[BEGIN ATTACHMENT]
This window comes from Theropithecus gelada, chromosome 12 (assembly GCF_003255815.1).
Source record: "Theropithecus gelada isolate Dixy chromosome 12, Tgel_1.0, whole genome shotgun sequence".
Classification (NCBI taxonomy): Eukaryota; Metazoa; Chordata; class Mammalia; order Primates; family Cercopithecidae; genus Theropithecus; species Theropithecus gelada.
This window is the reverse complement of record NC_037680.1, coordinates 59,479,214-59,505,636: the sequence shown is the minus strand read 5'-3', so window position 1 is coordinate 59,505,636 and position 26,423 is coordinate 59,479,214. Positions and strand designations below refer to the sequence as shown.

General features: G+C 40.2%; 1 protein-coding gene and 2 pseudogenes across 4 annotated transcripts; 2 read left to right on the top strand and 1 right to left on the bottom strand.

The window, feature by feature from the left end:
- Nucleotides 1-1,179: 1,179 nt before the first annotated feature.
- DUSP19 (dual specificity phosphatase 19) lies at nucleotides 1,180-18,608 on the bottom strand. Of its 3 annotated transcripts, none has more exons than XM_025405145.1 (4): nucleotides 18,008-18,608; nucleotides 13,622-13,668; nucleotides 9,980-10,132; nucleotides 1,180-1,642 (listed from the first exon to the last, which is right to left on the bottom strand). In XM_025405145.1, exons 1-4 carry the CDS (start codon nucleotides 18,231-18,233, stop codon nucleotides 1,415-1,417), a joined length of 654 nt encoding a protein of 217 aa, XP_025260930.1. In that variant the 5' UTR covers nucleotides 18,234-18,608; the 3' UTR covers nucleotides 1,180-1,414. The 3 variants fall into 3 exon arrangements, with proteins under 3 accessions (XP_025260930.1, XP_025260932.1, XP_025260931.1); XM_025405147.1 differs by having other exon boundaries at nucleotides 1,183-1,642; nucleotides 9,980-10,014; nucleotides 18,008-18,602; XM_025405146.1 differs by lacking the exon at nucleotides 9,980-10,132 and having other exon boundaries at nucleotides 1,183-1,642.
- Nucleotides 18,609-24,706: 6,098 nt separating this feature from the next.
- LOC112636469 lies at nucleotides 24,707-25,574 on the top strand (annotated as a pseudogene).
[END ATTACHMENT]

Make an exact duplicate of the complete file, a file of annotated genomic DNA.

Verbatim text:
This window comes from Theropithecus gelada, chromosome 12 (assembly GCF_003255815.1).
Source record: "Theropithecus gelada isolate Dixy chromosome 12, Tgel_1.0, whole genome shotgun sequence".
Classification (NCBI taxonomy): Eukaryota; Metazoa; Chordata; class Mammalia; order Primates; family Cercopithecidae; genus Theropithecus; species Theropithecus gelada.
This window is the reverse complement of record NC_037680.1, coordinates 59,479,214-59,505,636: the sequence shown is the minus strand read 5'-3', so window position 1 is coordinate 59,505,636 and position 26,423 is coordinate 59,479,214. Positions and strand designations below refer to the sequence as shown.

General features: G+C 40.2%; 1 protein-coding gene and 2 pseudogenes across 4 annotated transcripts; 2 read left to right on the top strand and 1 right to left on the bottom strand.

The window, feature by feature from the left end:
- Nucleotides 1-1,179: 1,179 nt before the first annotated feature.
- DUSP19 (dual specificity phosphatase 19) lies at nucleotides 1,180-18,608 on the bottom strand. Of its 3 annotated transcripts, none has more exons than XM_025405145.1 (4): nucleotides 18,008-18,608; nucleotides 13,622-13,668; nucleotides 9,980-10,132; nucleotides 1,180-1,642 (listed from the first exon to the last, which is right to left on the bottom strand). In XM_025405145.1, exons 1-4 carry the CDS (start codon nucleotides 18,231-18,233, stop codon nucleotides 1,415-1,417), a joined length of 654 nt encoding a protein of 217 aa, XP_025260930.1. In that variant the 5' UTR covers nucleotides 18,234-18,608; the 3' UTR covers nucleotides 1,180-1,414. The 3 variants fall into 3 exon arrangements, with proteins under 3 accessions (XP_025260930.1, XP_025260932.1, XP_025260931.1); XM_025405147.1 differs by having other exon boundaries at nucleotides 1,183-1,642; nucleotides 9,980-10,014; nucleotides 18,008-18,602; XM_025405146.1 differs by lacking the exon at nucleotides 9,980-10,132 and having other exon boundaries at nucleotides 1,183-1,642.
- Nucleotides 18,609-24,706: 6,098 nt separating this feature from the next.
- LOC112636469 lies at nucleotides 24,707-25,574 on the top strand (annotated as a pseudogene).